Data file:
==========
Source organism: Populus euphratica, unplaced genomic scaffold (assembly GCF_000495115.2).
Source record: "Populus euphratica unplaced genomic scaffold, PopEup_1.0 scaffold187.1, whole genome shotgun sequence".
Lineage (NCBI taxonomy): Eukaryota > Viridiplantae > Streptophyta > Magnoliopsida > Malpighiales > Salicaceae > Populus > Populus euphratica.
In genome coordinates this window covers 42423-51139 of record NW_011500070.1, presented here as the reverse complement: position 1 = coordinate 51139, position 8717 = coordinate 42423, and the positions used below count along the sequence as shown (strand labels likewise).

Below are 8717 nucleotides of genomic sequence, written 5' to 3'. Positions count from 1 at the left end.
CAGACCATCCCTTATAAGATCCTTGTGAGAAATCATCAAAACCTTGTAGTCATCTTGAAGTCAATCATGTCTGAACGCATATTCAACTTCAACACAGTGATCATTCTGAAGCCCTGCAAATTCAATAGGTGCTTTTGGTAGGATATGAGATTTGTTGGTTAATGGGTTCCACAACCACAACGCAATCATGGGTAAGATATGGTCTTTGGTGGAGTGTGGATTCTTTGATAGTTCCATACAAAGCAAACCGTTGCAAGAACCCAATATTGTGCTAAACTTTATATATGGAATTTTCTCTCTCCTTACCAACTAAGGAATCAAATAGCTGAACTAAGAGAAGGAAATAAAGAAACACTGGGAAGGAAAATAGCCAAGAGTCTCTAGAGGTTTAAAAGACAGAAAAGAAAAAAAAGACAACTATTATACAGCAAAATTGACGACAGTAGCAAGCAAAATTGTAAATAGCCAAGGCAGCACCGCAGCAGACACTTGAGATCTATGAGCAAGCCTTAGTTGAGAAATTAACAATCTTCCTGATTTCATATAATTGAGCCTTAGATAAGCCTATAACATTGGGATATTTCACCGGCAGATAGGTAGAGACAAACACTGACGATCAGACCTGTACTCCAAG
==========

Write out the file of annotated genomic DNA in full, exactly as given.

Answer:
Source organism: Populus euphratica, unplaced genomic scaffold (assembly GCF_000495115.2).
Source record: "Populus euphratica unplaced genomic scaffold, PopEup_1.0 scaffold187.1, whole genome shotgun sequence".
Lineage (NCBI taxonomy): Eukaryota > Viridiplantae > Streptophyta > Magnoliopsida > Malpighiales > Salicaceae > Populus > Populus euphratica.
In genome coordinates this window covers 42423-51139 of record NW_011500070.1, presented here as the reverse complement: position 1 = coordinate 51139, position 8717 = coordinate 42423, and the positions used below count along the sequence as shown (strand labels likewise).

Below are 8717 nucleotides of genomic sequence, written 5' to 3'. Positions count from 1 at the left end.
CAGACCATCCCTTATAAGATCCTTGTGAGAAATCATCAAAACCTTGTAGTCATCTTGAAGTCAATCATGTCTGAACGCATATTCAACTTCAACACAGTGATCATTCTGAAGCCCTGCAAATTCAATAGGTGCTTTTGGTAGGATATGAGATTTGTTGGTTAATGGGTTCCACAACCACAACGCAATCATGGGTAAGATATGGTCTTTGGTGGAGTGTGGATTCTTTGATAGTTCCATACAAAGCAAACCGTTGCAAGAACCCAATATTGTGCTAAACTTTATATATGGAATTTTCTCTCTCCTTACCAACTAAGGAATCAAATAGCTGAACTAAGAGAAGGAAATAAAGAAACACTGGGAAGGAAAATAGCCAAGAGTCTCTAGAGGTTTAAAAGACAGAAAAGAAAAAAAAGACAACTATTATACAGCAAAATTGACGACAGTAGCAAGCAAAATTGTAAATAGCCAAGGCAGCACCGCAGCAGACACTTGAGATCTATGAGCAAGCCTTAGTTGAGAAATTAACAATCTTCCTGATTTCATATAATTGAGCCTTAGATAAGCCTATAACATTGGGATATTTCACCGGCAGATAGGTAGAGACAAACACTGACGATCAGACCTGTACTCCAAG